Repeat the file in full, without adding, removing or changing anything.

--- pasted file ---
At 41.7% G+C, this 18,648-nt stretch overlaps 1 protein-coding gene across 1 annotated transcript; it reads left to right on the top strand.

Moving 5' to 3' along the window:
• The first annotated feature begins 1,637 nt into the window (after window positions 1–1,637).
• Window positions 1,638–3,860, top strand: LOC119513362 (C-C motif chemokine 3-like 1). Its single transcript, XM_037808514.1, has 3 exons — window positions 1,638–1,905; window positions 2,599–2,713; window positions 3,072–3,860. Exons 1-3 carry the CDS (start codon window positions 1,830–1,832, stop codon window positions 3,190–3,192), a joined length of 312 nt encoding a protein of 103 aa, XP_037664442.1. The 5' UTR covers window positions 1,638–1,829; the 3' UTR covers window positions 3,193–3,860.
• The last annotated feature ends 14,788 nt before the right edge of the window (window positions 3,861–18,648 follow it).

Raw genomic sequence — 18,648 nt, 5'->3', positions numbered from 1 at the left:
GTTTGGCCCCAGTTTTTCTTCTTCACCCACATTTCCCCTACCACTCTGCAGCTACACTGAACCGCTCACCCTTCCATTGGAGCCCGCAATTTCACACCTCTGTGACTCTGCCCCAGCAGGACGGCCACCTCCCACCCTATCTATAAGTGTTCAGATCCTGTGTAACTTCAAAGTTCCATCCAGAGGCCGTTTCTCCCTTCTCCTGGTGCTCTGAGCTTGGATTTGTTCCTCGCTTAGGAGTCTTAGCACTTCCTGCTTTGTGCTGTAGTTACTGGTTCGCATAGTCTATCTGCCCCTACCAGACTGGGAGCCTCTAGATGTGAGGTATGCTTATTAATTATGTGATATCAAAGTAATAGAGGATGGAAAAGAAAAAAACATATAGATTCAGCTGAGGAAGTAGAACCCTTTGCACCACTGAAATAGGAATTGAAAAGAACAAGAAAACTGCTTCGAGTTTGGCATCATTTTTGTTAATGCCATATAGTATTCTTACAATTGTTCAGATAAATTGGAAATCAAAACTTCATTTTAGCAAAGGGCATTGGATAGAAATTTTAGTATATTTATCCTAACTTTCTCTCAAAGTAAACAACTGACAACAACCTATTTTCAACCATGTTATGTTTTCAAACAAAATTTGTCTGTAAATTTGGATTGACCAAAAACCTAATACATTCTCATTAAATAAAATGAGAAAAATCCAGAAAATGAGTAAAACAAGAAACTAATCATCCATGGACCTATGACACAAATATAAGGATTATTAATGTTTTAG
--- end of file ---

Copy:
At 41.7% G+C, this 18,648-nt stretch overlaps 1 protein-coding gene across 1 annotated transcript; it reads left to right on the top strand.

Moving 5' to 3' along the window:
• The first annotated feature begins 1,637 nt into the window (after window positions 1–1,637).
• Window positions 1,638–3,860, top strand: LOC119513362 (C-C motif chemokine 3-like 1). Its single transcript, XM_037808514.1, has 3 exons — window positions 1,638–1,905; window positions 2,599–2,713; window positions 3,072–3,860. Exons 1-3 carry the CDS (start codon window positions 1,830–1,832, stop codon window positions 3,190–3,192), a joined length of 312 nt encoding a protein of 103 aa, XP_037664442.1. The 5' UTR covers window positions 1,638–1,829; the 3' UTR covers window positions 3,193–3,860.
• The last annotated feature ends 14,788 nt before the right edge of the window (window positions 3,861–18,648 follow it).

Raw genomic sequence — 18,648 nt, 5'->3', positions numbered from 1 at the left:
GTTTGGCCCCAGTTTTTCTTCTTCACCCACATTTCCCCTACCACTCTGCAGCTACACTGAACCGCTCACCCTTCCATTGGAGCCCGCAATTTCACACCTCTGTGACTCTGCCCCAGCAGGACGGCCACCTCCCACCCTATCTATAAGTGTTCAGATCCTGTGTAACTTCAAAGTTCCATCCAGAGGCCGTTTCTCCCTTCTCCTGGTGCTCTGAGCTTGGATTTGTTCCTCGCTTAGGAGTCTTAGCACTTCCTGCTTTGTGCTGTAGTTACTGGTTCGCATAGTCTATCTGCCCCTACCAGACTGGGAGCCTCTAGATGTGAGGTATGCTTATTAATTATGTGATATCAAAGTAATAGAGGATGGAAAAGAAAAAAACATATAGATTCAGCTGAGGAAGTAGAACCCTTTGCACCACTGAAATAGGAATTGAAAAGAACAAGAAAACTGCTTCGAGTTTGGCATCATTTTTGTTAATGCCATATAGTATTCTTACAATTGTTCAGATAAATTGGAAATCAAAACTTCATTTTAGCAAAGGGCATTGGATAGAAATTTTAGTATATTTATCCTAACTTTCTCTCAAAGTAAACAACTGACAACAACCTATTTTCAACCATGTTATGTTTTCAAACAAAATTTGTCTGTAAATTTGGATTGACCAAAAACCTAATACATTCTCATTAAATAAAATGAGAAAAATCCAGAAAATGAGTAAAACAAGAAACTAATCATCCATGGACCTATGACACAAATATAAGGATTATTAATGTTTTAG